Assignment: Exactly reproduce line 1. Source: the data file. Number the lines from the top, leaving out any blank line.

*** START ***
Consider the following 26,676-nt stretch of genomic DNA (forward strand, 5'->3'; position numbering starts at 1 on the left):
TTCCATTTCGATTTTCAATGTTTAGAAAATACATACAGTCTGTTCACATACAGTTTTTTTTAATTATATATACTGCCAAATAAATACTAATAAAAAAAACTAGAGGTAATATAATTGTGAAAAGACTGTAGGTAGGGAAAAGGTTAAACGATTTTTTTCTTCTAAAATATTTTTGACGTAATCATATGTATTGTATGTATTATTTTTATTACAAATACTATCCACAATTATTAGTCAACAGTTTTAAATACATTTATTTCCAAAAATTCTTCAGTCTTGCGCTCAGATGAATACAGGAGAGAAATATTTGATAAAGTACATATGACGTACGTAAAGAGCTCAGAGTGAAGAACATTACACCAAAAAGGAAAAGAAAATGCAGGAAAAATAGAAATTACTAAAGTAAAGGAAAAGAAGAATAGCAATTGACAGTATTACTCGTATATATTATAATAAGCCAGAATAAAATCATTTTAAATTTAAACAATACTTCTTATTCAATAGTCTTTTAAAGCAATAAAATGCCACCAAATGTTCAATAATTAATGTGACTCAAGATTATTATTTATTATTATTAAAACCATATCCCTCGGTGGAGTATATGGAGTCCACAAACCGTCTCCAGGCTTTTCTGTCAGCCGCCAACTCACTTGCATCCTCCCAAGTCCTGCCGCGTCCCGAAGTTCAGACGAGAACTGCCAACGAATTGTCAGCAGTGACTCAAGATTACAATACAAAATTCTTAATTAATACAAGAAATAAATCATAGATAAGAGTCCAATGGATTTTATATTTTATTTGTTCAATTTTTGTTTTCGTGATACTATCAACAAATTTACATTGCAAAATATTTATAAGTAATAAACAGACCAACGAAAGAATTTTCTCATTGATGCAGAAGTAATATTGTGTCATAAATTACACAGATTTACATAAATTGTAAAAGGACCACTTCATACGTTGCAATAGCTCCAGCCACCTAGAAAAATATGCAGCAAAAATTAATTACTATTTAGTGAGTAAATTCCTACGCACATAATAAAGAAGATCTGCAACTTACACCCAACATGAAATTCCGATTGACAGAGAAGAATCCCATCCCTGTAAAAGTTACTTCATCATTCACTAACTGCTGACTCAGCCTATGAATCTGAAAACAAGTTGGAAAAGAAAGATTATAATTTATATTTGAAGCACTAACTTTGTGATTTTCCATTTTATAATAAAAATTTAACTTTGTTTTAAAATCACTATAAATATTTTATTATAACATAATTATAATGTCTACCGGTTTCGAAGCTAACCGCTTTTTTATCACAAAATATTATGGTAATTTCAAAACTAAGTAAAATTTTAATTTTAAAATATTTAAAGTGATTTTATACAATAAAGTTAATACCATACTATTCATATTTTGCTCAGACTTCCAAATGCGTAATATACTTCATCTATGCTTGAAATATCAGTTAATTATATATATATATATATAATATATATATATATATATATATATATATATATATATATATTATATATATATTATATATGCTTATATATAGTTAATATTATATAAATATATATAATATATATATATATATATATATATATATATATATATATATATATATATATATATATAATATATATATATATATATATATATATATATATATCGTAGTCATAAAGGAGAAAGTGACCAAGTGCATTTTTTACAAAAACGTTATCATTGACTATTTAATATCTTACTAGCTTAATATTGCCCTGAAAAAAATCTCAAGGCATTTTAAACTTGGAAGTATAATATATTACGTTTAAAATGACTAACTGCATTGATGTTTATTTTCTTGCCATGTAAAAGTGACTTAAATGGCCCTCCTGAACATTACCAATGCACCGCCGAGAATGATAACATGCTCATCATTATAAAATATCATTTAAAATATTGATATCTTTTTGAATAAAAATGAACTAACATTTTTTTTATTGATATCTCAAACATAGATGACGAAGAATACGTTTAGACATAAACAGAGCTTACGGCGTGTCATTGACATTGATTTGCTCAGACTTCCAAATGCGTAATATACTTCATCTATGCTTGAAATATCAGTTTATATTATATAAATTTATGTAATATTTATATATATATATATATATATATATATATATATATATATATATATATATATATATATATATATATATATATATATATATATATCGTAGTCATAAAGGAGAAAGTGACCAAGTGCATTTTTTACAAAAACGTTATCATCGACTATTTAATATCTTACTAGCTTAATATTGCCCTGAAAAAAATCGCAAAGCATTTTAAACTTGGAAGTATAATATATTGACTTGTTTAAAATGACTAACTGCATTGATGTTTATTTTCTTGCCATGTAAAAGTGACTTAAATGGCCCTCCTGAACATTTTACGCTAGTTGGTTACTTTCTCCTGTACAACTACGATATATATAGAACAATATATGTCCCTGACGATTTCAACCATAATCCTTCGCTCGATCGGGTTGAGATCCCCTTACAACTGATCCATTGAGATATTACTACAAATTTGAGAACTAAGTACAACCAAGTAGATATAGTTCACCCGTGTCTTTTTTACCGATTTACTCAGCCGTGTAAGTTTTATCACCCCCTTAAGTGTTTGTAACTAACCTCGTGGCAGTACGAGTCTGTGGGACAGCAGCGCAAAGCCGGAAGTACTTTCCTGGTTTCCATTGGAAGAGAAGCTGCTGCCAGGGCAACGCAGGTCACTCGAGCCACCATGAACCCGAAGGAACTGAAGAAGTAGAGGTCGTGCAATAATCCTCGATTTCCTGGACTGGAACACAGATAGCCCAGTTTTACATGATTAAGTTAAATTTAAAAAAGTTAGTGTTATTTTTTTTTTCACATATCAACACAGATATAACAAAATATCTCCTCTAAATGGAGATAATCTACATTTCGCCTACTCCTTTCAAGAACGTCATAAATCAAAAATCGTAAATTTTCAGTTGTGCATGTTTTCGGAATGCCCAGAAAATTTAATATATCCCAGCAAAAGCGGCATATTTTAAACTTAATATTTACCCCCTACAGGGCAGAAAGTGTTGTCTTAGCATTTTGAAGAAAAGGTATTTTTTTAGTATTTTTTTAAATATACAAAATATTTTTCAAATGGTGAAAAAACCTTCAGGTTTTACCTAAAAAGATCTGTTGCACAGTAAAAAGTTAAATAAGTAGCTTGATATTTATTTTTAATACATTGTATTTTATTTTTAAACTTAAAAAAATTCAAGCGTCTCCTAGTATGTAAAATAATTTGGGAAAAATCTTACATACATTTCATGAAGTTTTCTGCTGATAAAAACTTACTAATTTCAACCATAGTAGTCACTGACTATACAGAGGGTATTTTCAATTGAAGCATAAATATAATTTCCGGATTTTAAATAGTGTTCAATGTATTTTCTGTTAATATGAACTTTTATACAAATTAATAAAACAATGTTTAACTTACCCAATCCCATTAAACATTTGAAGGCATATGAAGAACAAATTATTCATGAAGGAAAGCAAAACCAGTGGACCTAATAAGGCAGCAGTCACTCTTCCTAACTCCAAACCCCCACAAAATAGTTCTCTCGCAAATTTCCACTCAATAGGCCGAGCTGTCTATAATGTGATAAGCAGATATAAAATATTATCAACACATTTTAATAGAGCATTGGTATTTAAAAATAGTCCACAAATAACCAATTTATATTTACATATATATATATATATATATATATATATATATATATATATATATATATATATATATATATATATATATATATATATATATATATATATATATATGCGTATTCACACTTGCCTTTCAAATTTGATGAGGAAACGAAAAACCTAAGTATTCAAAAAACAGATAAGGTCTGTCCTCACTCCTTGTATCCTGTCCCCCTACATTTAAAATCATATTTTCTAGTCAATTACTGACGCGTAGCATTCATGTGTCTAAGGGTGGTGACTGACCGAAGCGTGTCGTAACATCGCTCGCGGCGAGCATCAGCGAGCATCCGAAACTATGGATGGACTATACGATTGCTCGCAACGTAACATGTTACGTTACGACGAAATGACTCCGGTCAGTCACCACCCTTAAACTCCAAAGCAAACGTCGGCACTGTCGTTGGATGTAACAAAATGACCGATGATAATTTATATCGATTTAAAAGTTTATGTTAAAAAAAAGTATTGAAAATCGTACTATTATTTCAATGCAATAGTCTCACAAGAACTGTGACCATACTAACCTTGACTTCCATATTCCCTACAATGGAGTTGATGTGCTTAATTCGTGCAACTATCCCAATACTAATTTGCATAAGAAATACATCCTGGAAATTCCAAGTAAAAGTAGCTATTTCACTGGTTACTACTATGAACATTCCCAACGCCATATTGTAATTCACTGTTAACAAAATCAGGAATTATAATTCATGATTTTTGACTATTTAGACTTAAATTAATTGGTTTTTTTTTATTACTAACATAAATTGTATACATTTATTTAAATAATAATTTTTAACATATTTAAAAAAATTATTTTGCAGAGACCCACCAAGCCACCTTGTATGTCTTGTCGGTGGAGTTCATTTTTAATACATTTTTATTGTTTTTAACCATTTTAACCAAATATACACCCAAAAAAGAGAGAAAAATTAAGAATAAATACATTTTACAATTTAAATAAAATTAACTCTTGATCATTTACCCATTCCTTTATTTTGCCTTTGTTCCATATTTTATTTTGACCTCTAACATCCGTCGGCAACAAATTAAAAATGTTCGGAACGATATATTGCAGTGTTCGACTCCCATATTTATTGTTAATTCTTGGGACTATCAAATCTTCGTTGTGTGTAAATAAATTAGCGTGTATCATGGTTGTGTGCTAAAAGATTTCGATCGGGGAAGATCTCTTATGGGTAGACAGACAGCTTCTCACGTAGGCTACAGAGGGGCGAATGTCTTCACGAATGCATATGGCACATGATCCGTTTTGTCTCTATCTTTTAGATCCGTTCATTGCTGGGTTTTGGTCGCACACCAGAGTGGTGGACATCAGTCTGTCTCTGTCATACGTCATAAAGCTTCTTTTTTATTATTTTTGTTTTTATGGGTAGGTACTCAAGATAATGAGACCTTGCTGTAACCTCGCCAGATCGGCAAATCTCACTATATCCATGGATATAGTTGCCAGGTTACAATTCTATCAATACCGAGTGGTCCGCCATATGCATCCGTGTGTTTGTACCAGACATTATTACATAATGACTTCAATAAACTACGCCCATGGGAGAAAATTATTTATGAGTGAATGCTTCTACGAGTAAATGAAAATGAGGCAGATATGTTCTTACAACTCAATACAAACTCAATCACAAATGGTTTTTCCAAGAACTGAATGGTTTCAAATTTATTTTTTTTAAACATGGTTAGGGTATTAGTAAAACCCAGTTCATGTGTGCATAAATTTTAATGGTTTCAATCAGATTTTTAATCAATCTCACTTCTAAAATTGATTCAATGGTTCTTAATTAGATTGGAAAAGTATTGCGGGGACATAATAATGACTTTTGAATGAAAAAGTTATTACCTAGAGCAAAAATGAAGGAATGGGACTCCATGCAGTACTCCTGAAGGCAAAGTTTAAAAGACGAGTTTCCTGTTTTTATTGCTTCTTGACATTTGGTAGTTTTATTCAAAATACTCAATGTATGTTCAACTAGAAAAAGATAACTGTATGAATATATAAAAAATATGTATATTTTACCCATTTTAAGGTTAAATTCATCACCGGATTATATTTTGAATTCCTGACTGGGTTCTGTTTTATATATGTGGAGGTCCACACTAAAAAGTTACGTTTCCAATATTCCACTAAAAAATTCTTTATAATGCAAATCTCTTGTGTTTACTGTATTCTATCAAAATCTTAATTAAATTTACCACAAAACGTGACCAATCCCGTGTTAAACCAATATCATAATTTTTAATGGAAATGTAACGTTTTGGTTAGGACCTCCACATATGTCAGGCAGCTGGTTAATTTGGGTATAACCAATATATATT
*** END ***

Consider the following 26,676-nt stretch of genomic DNA (forward strand, 5'->3'; position numbering starts at 1 on the left):